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by Chris Scragg
Puget Sound Weather Geek

It’s looking like the big storm moving in will soak us all for the entire weekend, with a possibility of up to 5 inches of rain by Sunday(!):

For the latest local weather, be sure to follow the Puget Sound Weather Geek:

Thanks for visiting! If you have any comments, suggestions, or feedback please email me at

by Dave Markwell

A couple of years ago, after an evening out, my wife and I headed to Denny’s for the obligatory late-night gut-bombing. Per normal procedure, my wife drove as I was, once again, over-served and not capable of operating any type of vehicle, motorized or otherwise. It had been a good night with friends and I was happy. We were seated at our table and my wife took the booth side, which she always does. I like the booth side better, too, but never get it when I am with her.

The waitress brought us waters and menus. I chose the “Moons Over My Hammy”, a delicious egg, ham, and cheese sandwich, with hash browns. Sometimes, I get the “Superbird”, another yummy grilled sandwich with turkey and bacon, but this night, the “Moon’s” had it.

Sitting a table away was a young man. He was in his early twenties, I would guess. He was obviously in the military as his dress blues and haircut made this clear. He was sitting alone with an empty plate and a cup of coffee and the saddest look I have ever witnessed on a human face.

After a few minutes of hesitant looks over to him, our eyes met and I said “Hi”. He replied with a soft smile and we began talking. He was from somewhere in the Carolinas and was awaiting his red-eye flight back to his base. I don’t remember which branch of service he was in, but I remember that his grief hung like smoke in the dining room.

Through our course of small talk, I asked him what he was doing in town. He replied that he had come for a funeral. A fellow soldier and buddy had been killed in Iraq and the fallen man’s family was from the Seattle area. So, this soldier and other members of his unit had flown here to honor their lost comrade. The service was held earlier that day. This poor boy had just lain to rest a friend and brother. He had spoken with the weeping parents detailing the events that resulted in the lost life of their child. He was there when it happened and witnessed it and tried to save his friend, but couldn’t. His young heart was heavy and had changed.

This revelation made me want to hug this kid. I wanted to take him in my arms, like any good father, and tell him it would be ok. I wanted to turn back the clock and change the world for this sad boy. I could do nothing but shake my head and say “I’m sorry.” My heart was broken in this moment. His eyes had seen things they could not un-see. The soft and hopeful part of his youth was gone and I knew that it would not be ok. It would never be ok and the life he knew before that tragic moment would never return to him.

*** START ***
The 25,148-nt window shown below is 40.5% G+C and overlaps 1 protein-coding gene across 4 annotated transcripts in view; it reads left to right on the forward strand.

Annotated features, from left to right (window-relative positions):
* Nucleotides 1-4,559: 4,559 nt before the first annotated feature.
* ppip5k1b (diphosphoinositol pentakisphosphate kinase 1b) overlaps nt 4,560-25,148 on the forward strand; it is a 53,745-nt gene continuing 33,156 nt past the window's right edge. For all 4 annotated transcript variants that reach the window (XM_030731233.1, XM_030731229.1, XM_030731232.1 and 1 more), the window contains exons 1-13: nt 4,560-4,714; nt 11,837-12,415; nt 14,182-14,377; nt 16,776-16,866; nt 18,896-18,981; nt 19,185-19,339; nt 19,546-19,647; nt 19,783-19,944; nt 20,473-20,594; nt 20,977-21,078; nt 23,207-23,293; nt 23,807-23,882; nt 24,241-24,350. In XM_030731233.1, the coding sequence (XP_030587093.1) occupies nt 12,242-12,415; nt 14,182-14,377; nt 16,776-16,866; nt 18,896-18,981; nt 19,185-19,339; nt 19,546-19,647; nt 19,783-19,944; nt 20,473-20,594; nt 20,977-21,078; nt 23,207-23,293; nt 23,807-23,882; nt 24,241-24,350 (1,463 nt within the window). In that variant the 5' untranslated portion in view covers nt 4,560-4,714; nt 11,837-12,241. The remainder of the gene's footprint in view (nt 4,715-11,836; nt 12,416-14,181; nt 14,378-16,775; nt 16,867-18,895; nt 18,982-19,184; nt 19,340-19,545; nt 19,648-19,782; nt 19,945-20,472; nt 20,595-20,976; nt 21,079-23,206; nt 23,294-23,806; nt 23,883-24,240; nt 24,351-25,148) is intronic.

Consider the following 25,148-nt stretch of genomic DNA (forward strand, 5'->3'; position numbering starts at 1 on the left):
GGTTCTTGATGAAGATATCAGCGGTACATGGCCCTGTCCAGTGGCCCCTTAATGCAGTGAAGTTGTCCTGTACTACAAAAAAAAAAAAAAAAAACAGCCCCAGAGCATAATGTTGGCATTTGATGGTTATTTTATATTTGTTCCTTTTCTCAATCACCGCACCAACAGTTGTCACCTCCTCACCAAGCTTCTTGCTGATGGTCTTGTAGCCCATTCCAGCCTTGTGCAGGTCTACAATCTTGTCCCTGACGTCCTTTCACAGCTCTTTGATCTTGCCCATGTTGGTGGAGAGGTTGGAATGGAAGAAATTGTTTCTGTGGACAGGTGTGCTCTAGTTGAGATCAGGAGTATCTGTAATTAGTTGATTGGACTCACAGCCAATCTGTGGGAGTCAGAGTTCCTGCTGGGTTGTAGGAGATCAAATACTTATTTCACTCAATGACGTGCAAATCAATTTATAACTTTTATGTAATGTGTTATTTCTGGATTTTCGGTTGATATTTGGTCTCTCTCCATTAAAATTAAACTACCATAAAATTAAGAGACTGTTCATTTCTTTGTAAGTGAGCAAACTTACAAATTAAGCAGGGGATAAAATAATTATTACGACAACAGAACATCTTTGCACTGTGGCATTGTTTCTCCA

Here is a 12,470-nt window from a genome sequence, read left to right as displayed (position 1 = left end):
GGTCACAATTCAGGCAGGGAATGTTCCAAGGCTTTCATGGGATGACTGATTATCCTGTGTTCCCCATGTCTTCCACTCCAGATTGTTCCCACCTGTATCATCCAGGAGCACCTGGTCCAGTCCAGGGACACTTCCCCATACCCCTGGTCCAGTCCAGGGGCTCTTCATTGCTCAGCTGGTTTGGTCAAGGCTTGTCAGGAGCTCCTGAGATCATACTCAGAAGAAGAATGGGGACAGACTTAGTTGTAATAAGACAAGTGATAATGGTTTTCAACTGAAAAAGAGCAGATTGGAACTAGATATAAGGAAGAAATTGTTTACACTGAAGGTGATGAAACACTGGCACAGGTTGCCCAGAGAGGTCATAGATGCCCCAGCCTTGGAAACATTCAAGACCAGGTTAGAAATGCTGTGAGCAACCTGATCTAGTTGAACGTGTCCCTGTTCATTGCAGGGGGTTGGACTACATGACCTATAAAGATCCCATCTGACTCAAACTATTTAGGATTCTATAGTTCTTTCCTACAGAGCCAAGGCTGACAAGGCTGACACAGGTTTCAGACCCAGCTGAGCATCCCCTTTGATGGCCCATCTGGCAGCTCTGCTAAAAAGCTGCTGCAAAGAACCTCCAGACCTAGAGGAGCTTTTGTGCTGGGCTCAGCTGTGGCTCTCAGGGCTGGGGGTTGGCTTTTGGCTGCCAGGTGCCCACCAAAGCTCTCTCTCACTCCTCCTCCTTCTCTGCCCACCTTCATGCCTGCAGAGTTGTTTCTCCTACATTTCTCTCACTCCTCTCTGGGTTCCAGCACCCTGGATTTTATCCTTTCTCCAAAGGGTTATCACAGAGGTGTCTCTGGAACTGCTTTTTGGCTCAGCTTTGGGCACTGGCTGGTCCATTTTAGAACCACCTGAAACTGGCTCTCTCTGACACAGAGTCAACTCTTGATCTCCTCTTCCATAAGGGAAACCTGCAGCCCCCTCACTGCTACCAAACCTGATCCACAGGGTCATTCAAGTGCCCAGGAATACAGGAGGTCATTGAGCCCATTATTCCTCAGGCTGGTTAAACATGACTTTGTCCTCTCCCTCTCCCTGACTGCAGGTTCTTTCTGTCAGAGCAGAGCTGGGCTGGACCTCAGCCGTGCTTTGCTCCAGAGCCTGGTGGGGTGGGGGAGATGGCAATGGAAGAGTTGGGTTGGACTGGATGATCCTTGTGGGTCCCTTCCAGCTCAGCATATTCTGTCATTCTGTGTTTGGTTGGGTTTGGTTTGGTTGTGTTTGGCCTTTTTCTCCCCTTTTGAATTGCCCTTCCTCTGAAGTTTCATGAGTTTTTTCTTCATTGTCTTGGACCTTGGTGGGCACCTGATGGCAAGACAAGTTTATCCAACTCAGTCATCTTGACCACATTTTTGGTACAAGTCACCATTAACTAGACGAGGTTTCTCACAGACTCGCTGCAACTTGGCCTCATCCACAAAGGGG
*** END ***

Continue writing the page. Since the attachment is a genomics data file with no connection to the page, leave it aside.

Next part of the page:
As he looked in my eyes pleading for an answer that I did not have, we connected. I honored his duty with my own profound sadness. All I could do was be sad for him and his friend and his friend’s family and the countless people impacted by the death of a single soldier. The look in my eyes said there is no answer, no truth, no tidy insight that can deliver the peace he was looking for. Perhaps it doesn’t even exist.

Before leaving I paid his bill and shook his hand, thanked him for his service and wished him good, safe luck for the rest of his tour. Then, my wife and I walked to the car and cried.

I still cry when I think deeply about this poor kid. He was real. His eyes were real and they revealed the true depth of his confused anguish. It is a depth known to so many soldiers and families of soldiers. It is a place that no one wants to be, but many volunteer to go and stare it down and hope their fortune holds. Sometimes it does and sometimes it doesn’t.

This Veteran’s Day please imagine, deeply and truly, losing what you love most in this world and recognize that the men and women who chose to serve our great land risk losing and indeed, lose, what they love most, regularly. They do this for us. And it is with enormous reverence and gratitude that we must honor them, thank them, take care of them and do EVERYTHING in our goddamn power to keep these kids from getting killed. They are the most valuable things we have. God Bless them all…and their families…this day and every day….

[EDITOR’S NOTE:”Feel Good Friday” is a regular column written by Des Moines resident Dave Markwell, whose first book is called “A Feel Good Life” (buy it on Amazon here). Dave also extols to all neighbors: “Enjoy where we live. Put your feet on the pavement and truly feel how great it is to live here!” Also, you can “friend” Dave on Facebook here. Or work out with him at his exercise company Waterland CrossFit!]




by Abigail Gerken